• Entameba histolytica
• Giardia lamblia
 It flourishes in duodenum and jejunum
 Lumen teeming with very large numbers,
• Tichuriasis
• Cryptosporidium Spp.
 Causes diarrhea in infants, immuno-deficient patients and some domestic animals
 Diarrhea usually not severe or prolonged except in immuno-deficient sates like AIDS
• In these patients it’s a common cause of persistent diarrhea and leads to wasting
• Intestinal worms
• Cyclospora

• ENT, respiratory
• Urinary
• Malaria
• Meningitis etc.

Apart from these, during or after measles, there is a high risk of severe or fatal diarrhea

•Metabolic disease
 Hyperthyroidism
 Diabetes mellitus
 Pancreatic insufficiency
•Food allergy
 Lactose intolerance
• Antibiotics
• Irritable bowel syndrome
• Parenteral Diarrhea – particularly in young children
 ENT, respiratory, urinary, infections malaria, meningitis

Until recently the pathogen could be identified only 25% of diarrhea cases
Currently, new techniques have enabled such identification in 75% cases

Causes in Developing Countries

Reservoir of Infection
• Human is principal reservoir for:
• V. cholerae, Giardia lamblia and E. histolytica
• Both man and animals are the reservoir for:
• Campylobacter jejuni, salmonella spp. and Y. enterocolitica
Host Factors
• Most common in children esp. b/w 6months – 2 years age
– Highest incidence between 6 – 11 months age
• This may be due to:
– Declining maternal antibodies
– Introduction of complimentary feed
– Crawling
• More common in the
– bottle fed
– malnourished
• Malnutrition leading to diarrhea and vice versa forms a vicious cycle
diarrhea and malnutrition-vicious cycle

risk factors are:
– Poverty
– Unhygienic conditions
– Prematurity
– Reduced gastric acid
– immunodeficiency
Seasonal patterns differ in geographical areas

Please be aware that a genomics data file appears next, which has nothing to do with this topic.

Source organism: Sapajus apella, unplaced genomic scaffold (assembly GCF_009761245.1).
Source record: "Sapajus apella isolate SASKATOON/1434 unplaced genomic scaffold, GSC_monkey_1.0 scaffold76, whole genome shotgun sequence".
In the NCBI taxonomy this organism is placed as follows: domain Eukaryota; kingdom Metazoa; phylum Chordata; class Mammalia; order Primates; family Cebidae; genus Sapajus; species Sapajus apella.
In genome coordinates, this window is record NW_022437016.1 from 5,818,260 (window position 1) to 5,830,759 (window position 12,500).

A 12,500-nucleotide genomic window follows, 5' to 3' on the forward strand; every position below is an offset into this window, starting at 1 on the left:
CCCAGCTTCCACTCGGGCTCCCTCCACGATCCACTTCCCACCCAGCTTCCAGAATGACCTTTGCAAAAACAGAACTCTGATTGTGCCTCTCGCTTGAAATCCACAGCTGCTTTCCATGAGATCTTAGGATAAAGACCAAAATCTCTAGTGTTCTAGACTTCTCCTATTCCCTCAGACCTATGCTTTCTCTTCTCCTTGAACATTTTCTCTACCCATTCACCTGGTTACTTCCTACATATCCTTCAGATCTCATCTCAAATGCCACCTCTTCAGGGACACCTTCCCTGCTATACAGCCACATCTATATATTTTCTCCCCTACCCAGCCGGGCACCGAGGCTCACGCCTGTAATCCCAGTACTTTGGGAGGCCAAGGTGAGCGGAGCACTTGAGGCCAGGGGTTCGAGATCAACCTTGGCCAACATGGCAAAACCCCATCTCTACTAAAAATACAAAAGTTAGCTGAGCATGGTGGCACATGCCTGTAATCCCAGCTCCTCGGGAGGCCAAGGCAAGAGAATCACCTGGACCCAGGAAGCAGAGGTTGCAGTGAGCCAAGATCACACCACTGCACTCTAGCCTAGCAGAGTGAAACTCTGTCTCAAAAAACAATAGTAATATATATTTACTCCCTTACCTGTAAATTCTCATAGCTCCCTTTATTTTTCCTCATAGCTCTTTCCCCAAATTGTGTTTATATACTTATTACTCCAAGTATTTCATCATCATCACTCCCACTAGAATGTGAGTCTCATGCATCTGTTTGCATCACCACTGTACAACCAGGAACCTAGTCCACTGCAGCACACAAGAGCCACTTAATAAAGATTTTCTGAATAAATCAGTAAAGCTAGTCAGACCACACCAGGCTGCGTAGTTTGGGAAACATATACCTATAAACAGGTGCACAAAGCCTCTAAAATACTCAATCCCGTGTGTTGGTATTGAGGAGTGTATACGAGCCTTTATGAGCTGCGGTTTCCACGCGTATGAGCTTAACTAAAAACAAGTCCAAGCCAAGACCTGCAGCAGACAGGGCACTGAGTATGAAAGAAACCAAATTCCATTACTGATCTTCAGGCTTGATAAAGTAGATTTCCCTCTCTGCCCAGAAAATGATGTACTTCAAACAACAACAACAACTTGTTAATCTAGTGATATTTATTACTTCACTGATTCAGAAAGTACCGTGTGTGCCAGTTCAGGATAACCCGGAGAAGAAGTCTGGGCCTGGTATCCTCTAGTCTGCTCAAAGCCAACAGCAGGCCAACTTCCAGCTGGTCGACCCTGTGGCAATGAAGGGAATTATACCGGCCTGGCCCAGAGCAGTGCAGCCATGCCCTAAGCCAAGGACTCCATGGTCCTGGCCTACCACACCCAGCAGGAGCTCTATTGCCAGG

• Tropical areas:
– Rotavirus occurs throughout the year but increase in winter and
– Bacterial diarrheas peak during the warmer rainy season
• Temperate climate:
– Bacterial diarrheas more frequent in warm season and
– Viral diarrheas in winters

• Most of the diarrheal agents are transmitted by the fecal-oral route
• Water – borne
• Food – borne
• Person to person transmission via finger or fomite
• Some viruses (such as rotavirus) can be transmitted through air
• Nosocomial transmission is possible

K. Park, 2019. Epidemiology of Communicable Diseases, In: Park’s Textbook of Preventive and Social Medicine, 25th ed. Jabalpur, 2019

Clinical features suggestive of dehydration:
Management of Acute Diarrhoea in Children:
4 Rules of Home Treatment for Diarrhea in Children:
Sugar Salt Solution for Rehydration:
6 Steps of ‘Skin Pinch’ Test for Assessing Dehydration:
Some Clinical features of diarrhea due to common causative organisms:
Principles of management of diarrhea:
Control of diarrheal diseases:
Indicators of Diarrhea Control:

Lecture on acute diarrheal disaeses-1 (epidemiology):
Lecture on acute diarrheal disaeses-2 (control):
Lecture (HINDI) on acute diarrheal disaeses-1 (epidemiology):
Lecture (HINDI) on acute diarrheal disaeses-2 (control):